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The right to life is an inalienable aspect of human existence and has been the core of numerous debates ranging from abortion, DNRs (Do Not Resuscitate), to the right to die (ex: euthanasia due to a severe decline in a person’s quality of life). One overlapping aspect in all these debates is the idea that an external party should not have the right to unilaterally end a person’s life either through inaction or through the implementation of policies that would allow a life to be taken away.
This is an important perspective to consider given its correlation to the ethics of the allocation of transplantation of organs. Transplant organs are a rare resource given the limited amount of organ donors per year. As a result, there are thousands of people on the transplant waiting list, many of whom may die before an organ is available. This is why cases like that of illegal immigrant Jessica Santillan are often highly criticized since the availability of an already scarce resource is being reduced by people who, at least from the perspective of various detractors and critics, have no right to them since they are not legal citizens.
Analysis of the Issue
Admittedly, those against making organ transplants available to illegal immigrants do have a point since organs are a limited resource, they should be allocated first and foremost to the citizens of the country that they originate from. However, the implementation of any policy that would support such actions would be in direct violation to a person’s right to life. As mentioned earlier, one of the core aspects of the various debates surrounding the right to life is the creation and implementation of policies that would allow life to be taken away.
Any policy that would prohibit donated organs from being given to illegal immigrants seeking medical assistance can be considered the same as preventing them from seeking the necessary treatment to save their life and, as such, is in direct violation of various moral and ethical standards. However, resolving this issue is not as straightforward as it would seem since, as mentioned earlier, those on the other side of the debate do have a valid point. Where should the moral and ethical “line” be drawn when it comes to limited resources and the sheer amount of people that are desperate for organs.
Article Choice and Position
Countries should look out for their citizens first an foremost and not the well-being of people who should not be entitled to any medical care at all. However, as explained by Meslin, Salmon and Eberi, the concept of citizenship should not exceed that of the fundamental social responsibility that we as human beings are entitled to give to one another. Under the perspective of Meslin et al., morality and ethics, which manifest from social responsibility are the key aspects of which the current debate on organ transplants for illegal immigrants should be based upon (Meslin, Salmon, Eberi 6). Issues such as taxation and illegal immigration do not carry the same moral weight as the inalienable right to life that all human beings possess.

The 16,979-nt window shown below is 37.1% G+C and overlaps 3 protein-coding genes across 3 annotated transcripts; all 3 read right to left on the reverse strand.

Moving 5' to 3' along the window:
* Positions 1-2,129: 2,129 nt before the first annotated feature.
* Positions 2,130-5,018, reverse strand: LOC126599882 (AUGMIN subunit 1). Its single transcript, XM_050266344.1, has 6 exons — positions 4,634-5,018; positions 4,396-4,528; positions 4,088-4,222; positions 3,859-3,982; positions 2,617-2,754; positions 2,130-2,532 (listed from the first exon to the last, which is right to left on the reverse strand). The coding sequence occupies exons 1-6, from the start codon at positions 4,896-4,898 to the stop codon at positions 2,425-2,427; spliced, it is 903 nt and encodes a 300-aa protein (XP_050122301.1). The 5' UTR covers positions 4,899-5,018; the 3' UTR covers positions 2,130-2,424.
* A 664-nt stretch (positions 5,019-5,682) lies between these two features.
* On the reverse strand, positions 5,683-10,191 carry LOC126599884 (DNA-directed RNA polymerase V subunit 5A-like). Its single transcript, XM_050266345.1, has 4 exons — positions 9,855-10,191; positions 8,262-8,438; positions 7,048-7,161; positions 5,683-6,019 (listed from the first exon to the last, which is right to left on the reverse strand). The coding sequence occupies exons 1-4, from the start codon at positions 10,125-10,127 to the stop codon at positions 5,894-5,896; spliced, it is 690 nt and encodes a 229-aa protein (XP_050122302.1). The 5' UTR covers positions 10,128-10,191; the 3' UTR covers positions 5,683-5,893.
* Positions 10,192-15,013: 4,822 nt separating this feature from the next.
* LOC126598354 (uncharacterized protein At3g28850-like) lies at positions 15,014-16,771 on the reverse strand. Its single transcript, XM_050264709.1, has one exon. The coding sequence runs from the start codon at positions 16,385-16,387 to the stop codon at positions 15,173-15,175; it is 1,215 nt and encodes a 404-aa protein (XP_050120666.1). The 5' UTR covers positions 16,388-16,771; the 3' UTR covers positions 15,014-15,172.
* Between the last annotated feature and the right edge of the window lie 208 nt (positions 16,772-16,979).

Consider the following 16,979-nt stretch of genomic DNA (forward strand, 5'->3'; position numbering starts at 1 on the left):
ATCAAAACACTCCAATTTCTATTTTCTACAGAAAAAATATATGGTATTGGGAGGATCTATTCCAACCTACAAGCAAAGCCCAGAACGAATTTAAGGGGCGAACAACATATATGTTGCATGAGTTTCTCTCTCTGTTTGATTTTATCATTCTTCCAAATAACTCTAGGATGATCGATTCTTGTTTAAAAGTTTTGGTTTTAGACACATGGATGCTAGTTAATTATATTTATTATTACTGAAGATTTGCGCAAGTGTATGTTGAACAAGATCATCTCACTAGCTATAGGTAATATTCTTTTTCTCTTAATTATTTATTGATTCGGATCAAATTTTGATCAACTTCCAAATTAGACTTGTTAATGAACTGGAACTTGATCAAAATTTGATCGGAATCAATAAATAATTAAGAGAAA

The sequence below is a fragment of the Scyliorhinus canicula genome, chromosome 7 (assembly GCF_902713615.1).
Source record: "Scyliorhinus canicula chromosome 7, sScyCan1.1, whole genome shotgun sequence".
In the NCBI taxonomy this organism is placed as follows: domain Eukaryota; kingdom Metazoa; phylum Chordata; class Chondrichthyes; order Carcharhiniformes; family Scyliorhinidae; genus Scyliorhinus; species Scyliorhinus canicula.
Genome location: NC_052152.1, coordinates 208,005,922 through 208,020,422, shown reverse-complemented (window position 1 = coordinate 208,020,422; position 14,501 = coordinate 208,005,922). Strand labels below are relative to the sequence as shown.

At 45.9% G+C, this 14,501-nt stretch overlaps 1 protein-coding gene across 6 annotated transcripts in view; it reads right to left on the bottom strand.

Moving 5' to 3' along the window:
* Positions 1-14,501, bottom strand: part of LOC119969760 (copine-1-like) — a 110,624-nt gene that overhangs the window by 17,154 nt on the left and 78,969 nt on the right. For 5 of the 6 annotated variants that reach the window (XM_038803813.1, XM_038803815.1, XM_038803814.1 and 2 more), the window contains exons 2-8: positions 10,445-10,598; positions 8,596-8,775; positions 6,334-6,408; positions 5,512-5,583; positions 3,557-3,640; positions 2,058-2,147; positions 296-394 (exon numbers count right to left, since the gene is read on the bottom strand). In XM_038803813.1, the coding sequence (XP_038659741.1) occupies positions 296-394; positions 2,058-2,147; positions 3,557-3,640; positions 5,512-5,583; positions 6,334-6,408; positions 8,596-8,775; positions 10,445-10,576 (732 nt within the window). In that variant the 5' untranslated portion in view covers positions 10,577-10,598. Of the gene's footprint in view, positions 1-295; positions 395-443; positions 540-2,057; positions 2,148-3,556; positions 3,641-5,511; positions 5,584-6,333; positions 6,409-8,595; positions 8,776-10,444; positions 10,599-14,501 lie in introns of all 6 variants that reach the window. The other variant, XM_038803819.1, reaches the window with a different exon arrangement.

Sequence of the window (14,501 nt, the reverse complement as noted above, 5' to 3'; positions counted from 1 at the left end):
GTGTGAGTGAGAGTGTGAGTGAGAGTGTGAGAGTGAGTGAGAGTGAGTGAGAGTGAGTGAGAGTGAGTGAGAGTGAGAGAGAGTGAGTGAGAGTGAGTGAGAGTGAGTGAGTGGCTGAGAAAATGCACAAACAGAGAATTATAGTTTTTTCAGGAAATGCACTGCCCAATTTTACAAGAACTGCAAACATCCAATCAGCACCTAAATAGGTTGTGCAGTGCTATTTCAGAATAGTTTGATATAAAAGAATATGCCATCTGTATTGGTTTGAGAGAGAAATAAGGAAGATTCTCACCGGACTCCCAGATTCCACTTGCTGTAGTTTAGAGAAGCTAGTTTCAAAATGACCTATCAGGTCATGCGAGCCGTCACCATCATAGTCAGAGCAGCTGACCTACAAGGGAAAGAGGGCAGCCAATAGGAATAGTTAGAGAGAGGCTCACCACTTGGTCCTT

Yes, organs are a much needed and rare resource, but as an evolved society whose actions are based on moral and ethical guidelines, should we start setting the precedent that ethics should not matter when it comes to the scarcity of particular resources? This is a slippery slope that could lead to societal decay in the future as the rights of people become increasingly subservient to the need for resource conservation. It is based on this that I am for the perspective of Meslin et al. that policies are not the answer to cases like that of Jessica Santillan. The problem with going down this route is that not only can health care reform be used as a proxy for immigration issues, it can also lead to instances where people implement restrictive policies out of some misbegotten perspective (Meslin et al. 16).
For example, would the controversy surrounding the current organ transplant debate based on the case of Jessica Santillan be as divisive as it is now if the family had come from Canada or if they were a wealthy family from the Middle East? (Meslin et al. 8). One of the reasons why so many people are up in arms over it is because of the prevalence of racism and classism within American society today. People viewed the case as illegal immigrants getting organs that should have gone to an American family instead of a girl looking for a way to stay alive. The problem is that people are focusing more on laws and policies rather than on basic human decency.
Meslin, Eric, Karen Salmon, and Jason Eberi. “Eligibility for Organ Transplantation to Foreign Nationals The Relationship Between Citizenship, Justice, and Philanthropy as Policy Criteria.” North Carolina Scholarship Online 1.1 (2006): 1- 19. Web.